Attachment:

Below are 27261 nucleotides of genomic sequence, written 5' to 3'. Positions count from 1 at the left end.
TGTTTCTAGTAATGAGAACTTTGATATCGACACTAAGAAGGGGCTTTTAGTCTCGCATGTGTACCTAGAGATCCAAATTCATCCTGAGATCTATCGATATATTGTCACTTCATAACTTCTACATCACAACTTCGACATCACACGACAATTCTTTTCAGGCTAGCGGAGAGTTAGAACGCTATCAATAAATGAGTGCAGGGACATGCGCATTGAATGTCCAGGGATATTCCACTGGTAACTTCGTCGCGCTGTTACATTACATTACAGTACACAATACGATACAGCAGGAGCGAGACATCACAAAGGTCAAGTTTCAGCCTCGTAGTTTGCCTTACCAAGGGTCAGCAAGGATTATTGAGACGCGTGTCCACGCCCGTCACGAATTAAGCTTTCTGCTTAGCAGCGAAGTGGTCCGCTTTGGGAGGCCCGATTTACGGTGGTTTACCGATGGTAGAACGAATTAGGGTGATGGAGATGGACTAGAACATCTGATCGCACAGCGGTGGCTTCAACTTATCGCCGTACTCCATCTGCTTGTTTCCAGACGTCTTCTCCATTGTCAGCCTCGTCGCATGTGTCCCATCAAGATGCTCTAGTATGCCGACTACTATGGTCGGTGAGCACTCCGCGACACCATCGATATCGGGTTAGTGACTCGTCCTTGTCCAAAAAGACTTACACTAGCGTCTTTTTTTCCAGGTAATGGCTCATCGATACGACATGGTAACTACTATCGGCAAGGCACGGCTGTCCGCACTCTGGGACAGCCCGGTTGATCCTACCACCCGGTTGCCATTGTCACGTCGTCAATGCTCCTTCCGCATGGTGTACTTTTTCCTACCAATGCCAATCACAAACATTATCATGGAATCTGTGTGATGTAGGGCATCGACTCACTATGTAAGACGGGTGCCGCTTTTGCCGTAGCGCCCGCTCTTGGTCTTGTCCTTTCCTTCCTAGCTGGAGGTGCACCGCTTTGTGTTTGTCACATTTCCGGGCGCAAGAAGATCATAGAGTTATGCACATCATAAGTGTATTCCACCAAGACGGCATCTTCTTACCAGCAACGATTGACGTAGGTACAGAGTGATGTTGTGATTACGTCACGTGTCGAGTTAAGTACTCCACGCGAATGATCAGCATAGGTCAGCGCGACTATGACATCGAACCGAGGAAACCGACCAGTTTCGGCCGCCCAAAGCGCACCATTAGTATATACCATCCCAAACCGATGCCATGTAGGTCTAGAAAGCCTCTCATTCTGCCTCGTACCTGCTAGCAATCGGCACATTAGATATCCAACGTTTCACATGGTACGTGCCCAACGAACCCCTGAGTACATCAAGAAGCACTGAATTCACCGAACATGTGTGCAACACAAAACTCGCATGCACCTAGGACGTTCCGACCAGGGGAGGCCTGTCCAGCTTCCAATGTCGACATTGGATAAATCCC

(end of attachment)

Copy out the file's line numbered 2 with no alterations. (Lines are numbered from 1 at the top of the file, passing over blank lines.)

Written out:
TGTTTCTAGTAATGAGAACTTTGATATCGACACTAAGAAGGGGCTTTTAGTCTCGCATGTGTACCTAGAGATCCAAATTCATCCTGAGATCTATCGATATATTGTCACTTCATAACTTCTACATCACAACTTCGACATCACACGACAATTCTTTTCAGGCTAGCGGAGAGTTAGAACGCTATCAATAAATGAGTGCAGGGACATGCGCATTGAATGTCCAGGGATATTCCACTGGTAACTTCGTCGCGCTGTTACATTACATTACAGTACACAATACGATACAGCAGGAGCGAGACATCACAAAGGTCAAGTTTCAGCCTCGTAGTTTGCCTTACCAAGGGTCAGCAAGGATTATTGAGACGCGTGTCCACGCCCGTCACGAATTAAGCTTTCTGCTTAGCAGCGAAGTGGTCCGCTTTGGGAGGCCCGATTTACGGTGGTTTACCGATGGTAGAACGAATTAGGGTGATGGAGATGGACTAGAACATCTGATCGCACAGCGGTGGCTTCAACTTATCGCCGTACTCCATCTGCTTGTTTCCAGACGTCTTCTCCATTGTCAGCCTCGTCGCATGTGTCCCATCAAGATGCTCTAGTATGCCGACTACTATGGTCGGTGAGCACTCCGCGACACCATCGATATCGGGTTAGTGACTCGTCCTTGTCCAAAAAGACTTACACTAGCGTCTTTTTTTCCAGGTAATGGCTCATCGATACGACATGGTAACTACTATCGGCAAGGCACGGCTGTCCGCACTCTGGGACAGCCCGGTTGATCCTACCACCCGGTTGCCATTGTCACGTCGTCAATGCTCCTTCCGCATGGTGTACTTTTTCCTACCAATGCCAATCACAAACATTATCATGGAATCTGTGTGATGTAGGGCATCGACTCACTATGTAAGACGGGTGCCGCTTTTGCCGTAGCGCCCGCTCTTGGTCTTGTCCTTTCCTTCCTAGCTGGAGGTGCACCGCTTTGTGTTTGTCACATTTCCGGGCGCAAGAAGATCATAGAGTTATGCACATCATAAGTGTATTCCACCAAGACGGCATCTTCTTACCAGCAACGATTGACGTAGGTACAGAGTGATGTTGTGATTACGTCACGTGTCGAGTTAAGTACTCCACGCGAATGATCAGCATAGGTCAGCGCGACTATGACATCGAACCGAGGAAACCGACCAGTTTCGGCCGCCCAAAGCGCACCATTAGTATATACCATCCCAAACCGATGCCATGTAGGTCTAGAAAGCCTCTCATTCTGCCTCGTACCTGCTAGCAATCGGCACATTAGATATCCAACGTTTCACATGGTACGTGCCCAACGAACCCCTGAGTACATCAAGAAGCACTGAATTCACCGAACATGTGTGCAACACAAAACTCGCATGCACCTAGGACGTTCCGACCAGGGGAGGCCTGTCCAGCTTCCAATGTCGACATTGGATAAATCCC